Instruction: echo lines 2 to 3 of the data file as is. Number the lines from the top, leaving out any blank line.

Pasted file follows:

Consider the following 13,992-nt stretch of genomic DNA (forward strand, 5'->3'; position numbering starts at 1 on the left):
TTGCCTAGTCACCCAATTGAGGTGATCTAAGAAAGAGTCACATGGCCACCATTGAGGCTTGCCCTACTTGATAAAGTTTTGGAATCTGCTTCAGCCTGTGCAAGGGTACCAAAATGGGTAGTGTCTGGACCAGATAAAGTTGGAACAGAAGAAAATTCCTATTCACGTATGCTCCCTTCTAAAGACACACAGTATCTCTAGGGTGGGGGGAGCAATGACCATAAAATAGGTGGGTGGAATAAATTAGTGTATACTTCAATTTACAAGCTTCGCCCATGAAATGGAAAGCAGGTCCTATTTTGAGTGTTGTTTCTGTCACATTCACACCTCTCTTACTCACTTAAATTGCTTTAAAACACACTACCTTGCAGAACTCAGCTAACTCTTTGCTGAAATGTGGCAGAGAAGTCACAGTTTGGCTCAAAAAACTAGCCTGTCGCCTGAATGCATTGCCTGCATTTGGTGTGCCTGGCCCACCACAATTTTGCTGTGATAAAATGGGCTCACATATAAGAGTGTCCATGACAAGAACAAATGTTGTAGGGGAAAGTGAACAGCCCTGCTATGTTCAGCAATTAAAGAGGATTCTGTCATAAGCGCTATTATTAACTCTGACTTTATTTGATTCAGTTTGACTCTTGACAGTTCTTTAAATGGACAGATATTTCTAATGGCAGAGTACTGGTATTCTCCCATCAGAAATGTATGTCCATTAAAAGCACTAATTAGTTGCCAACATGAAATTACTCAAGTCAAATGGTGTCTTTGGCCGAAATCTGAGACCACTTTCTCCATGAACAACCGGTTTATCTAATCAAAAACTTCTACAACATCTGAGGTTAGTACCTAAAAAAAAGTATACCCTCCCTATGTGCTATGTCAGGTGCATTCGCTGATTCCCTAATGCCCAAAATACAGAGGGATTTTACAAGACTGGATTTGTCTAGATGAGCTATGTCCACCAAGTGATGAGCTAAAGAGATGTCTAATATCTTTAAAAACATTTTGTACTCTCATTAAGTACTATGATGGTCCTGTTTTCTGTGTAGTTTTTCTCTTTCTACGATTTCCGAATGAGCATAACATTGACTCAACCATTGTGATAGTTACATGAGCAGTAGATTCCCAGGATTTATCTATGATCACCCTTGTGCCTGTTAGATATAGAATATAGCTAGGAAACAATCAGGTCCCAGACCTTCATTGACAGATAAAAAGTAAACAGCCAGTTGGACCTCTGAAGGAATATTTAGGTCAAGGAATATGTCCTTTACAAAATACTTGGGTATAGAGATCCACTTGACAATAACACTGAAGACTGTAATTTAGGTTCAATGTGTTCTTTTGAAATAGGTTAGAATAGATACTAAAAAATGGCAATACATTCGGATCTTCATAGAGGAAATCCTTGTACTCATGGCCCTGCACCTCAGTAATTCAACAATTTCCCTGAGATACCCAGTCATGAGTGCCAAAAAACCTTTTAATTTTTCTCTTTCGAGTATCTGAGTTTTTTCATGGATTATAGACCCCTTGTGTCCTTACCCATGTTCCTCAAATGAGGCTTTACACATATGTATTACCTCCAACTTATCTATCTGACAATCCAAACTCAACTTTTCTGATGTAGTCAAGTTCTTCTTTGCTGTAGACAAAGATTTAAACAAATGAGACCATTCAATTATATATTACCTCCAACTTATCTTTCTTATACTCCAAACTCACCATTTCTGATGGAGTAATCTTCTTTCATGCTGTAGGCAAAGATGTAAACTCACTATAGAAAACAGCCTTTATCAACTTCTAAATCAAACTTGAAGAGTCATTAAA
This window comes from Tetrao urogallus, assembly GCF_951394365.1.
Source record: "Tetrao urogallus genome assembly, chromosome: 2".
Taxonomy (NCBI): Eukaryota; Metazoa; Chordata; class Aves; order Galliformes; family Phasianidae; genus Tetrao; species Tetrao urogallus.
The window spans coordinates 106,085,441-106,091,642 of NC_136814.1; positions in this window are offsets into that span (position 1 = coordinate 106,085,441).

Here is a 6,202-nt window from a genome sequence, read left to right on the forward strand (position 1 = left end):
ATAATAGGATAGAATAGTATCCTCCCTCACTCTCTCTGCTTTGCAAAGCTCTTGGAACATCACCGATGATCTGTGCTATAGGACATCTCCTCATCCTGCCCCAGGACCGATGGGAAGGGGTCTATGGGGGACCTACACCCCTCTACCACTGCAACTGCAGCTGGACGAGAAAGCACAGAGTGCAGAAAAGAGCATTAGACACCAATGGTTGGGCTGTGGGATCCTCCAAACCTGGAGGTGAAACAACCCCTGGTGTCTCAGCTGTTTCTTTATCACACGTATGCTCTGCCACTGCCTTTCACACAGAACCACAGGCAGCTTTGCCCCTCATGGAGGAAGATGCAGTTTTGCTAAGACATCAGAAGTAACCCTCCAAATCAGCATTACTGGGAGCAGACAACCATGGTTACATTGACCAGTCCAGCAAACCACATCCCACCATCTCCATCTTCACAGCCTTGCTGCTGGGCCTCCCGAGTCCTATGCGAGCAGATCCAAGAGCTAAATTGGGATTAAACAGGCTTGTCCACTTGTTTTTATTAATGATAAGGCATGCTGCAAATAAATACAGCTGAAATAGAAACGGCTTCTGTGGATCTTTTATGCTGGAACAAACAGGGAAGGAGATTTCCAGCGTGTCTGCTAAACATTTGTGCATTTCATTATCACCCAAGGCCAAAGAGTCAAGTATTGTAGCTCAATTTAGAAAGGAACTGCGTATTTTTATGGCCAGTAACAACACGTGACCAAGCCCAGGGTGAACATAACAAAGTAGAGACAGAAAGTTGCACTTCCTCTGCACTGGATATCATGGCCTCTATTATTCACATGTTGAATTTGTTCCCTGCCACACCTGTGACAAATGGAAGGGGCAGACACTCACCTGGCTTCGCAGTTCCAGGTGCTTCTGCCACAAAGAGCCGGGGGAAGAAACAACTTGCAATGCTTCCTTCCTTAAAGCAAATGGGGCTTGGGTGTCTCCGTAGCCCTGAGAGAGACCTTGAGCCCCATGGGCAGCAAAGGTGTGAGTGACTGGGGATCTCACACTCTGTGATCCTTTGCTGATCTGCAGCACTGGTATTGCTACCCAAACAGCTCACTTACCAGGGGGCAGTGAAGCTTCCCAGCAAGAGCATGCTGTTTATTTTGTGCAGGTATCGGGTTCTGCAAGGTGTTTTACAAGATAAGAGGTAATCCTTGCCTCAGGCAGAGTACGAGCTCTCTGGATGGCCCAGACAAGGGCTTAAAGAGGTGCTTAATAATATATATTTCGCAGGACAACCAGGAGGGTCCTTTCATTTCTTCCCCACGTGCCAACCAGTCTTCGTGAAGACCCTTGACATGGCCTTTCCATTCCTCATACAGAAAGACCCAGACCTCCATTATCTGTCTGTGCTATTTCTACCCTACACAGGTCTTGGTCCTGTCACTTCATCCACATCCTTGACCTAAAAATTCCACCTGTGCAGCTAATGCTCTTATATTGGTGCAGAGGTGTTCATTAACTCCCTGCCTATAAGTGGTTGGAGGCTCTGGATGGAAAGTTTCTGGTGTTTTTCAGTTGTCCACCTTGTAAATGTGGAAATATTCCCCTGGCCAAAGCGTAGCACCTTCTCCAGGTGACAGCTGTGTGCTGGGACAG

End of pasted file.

TTGCCTAGTCACCCAATTGAGGTGATCTAAGAAAGAGTCACATGGCCACCATTGAGGCTTGCCCTACTTGATAAAGTTTTGGAATCTGCTTCAGCCTGTGCAAGGGTACCAAAATGGGTAGTGTCTGGACCAGATAAAGTTGGAACAGAAGAAAATTCCTATTCACGTATGCTCCCTTCTAAAGACACACAGTATCTCTAGGGTGGGGGGAGCAATGACCATAAAATAGGTGGGTGGAATAAATTAGTGTATACTTCAATTTACAAGCTTCGCCCATGAAATGGAAAGCAGGTCCTATTTTGAGTGTTGTTTCTGTCACATTCACACCTCTCTTACTCACTTAAATTGCTTTAAAACACACTACCTTGCAGAACTCAGCTAACTCTTTGCTGAAATGTGGCAGAGAAGTCACAGTTTGGCTCAAAAAACTAGCCTGTCGCCTGAATGCATTGCCTGCATTTGGTGTGCCTGGCCCACCACAATTTTGCTGTGATAAAATGGGCTCACATATAAGAGTGTCCATGACAAGAACAAATGTTGTAGGGGAAAGTGAACAGCCCTGCTATGTTCAGCAATTAAAGAGGATTCTGTCATAAGCGCTATTATTAACTCTGACTTTATTTGATTCAGTTTGACTCTTGACAGTTCTTTAAATGGACAGATATTTCTAATGGCAGAGTACTGGTATTCTCCCATCAGAAATGTATGTCCATTAAAAGCACTAATTAGTTGCCAACATGAAATTACTCAAGTCAAATGGTGTCTTTGGCCGAAATCTGAGACCACTTTCTCCATGAACAACCGGTTTATCTAATCAAAAACTTCTACAACATCTGAGGTTAGTACCTAAAAAAAAGTATACCCTCCCTATGTGCTATGTCAGGTGCATTCGCTGATTCCCTAATGCCCAAAATACAGAGGGATTTTACAAGACTGGATTTGTCTAGATGAGCTATGTCCACCAAGTGATGAGCTAAAGAGATGTCTAATATCTTTAAAAACATTTTGTACTCTCATTAAGTACTATGATGGTCCTGTTTTCTGTGTAGTTTTTCTCTTTCTACGATTTCCGAATGAGCATAACATTGACTCAACCATTGTGATAGTTACATGAGCAGTAGATTCCCAGGATTTATCTATGATCACCCTTGTGCCTGTTAGATATAGAATATAGCTAGGAAACAATCAGGTCCCAGACCTTCATTGACAGATAAAAAGTAAACAGCCAGTTGGACCTCTGAAGGAATATTTAGGTCAAGGAATATGTCCTTTACAAAATACTTGGGTATAGAGATCCACTTGACAATAACACTGAAGACTGTAATTTAGGTTCAATGTGTTCTTTTGAAATAGGTTAGAATAGATACTAAAAAATGGCAATACATTCGGATCTTCATAGAGGAAATCCTTGTACTCATGGCCCTGCACCTCAGTAATTCAACAATTTCCCTGAGATACCCAGTCATGAGTGCCAAAAAACCTTTTAATTTTTCTCTTTCGAGTATCTGAGTTTTTTCATGGATTATAGACCCCTTGTGTCCTTACCCATGTTCCTCAAATGAGGCTTTACACATATGTATTACCTCCAACTTATCTATCTGACAATCCAAACTCAACTTTTCTGATGTAGTCAAGTTCTTCTTTGCTGTAGACAAAGATTTAAACAAATGAGACCATTCAATTATATATTACCTCCAACTTATCTTTCTTATACTCCAAACTCACCATTTCTGATGGAGTAATCTTCTTTCATGCTGTAGGCAAAGATGTAAACTCACTATAGAAAACAGCCTTTATCAACTTCTAAATCAAACTTGAAGAGTCATTAAA
This window comes from Tetrao urogallus, assembly GCF_951394365.1.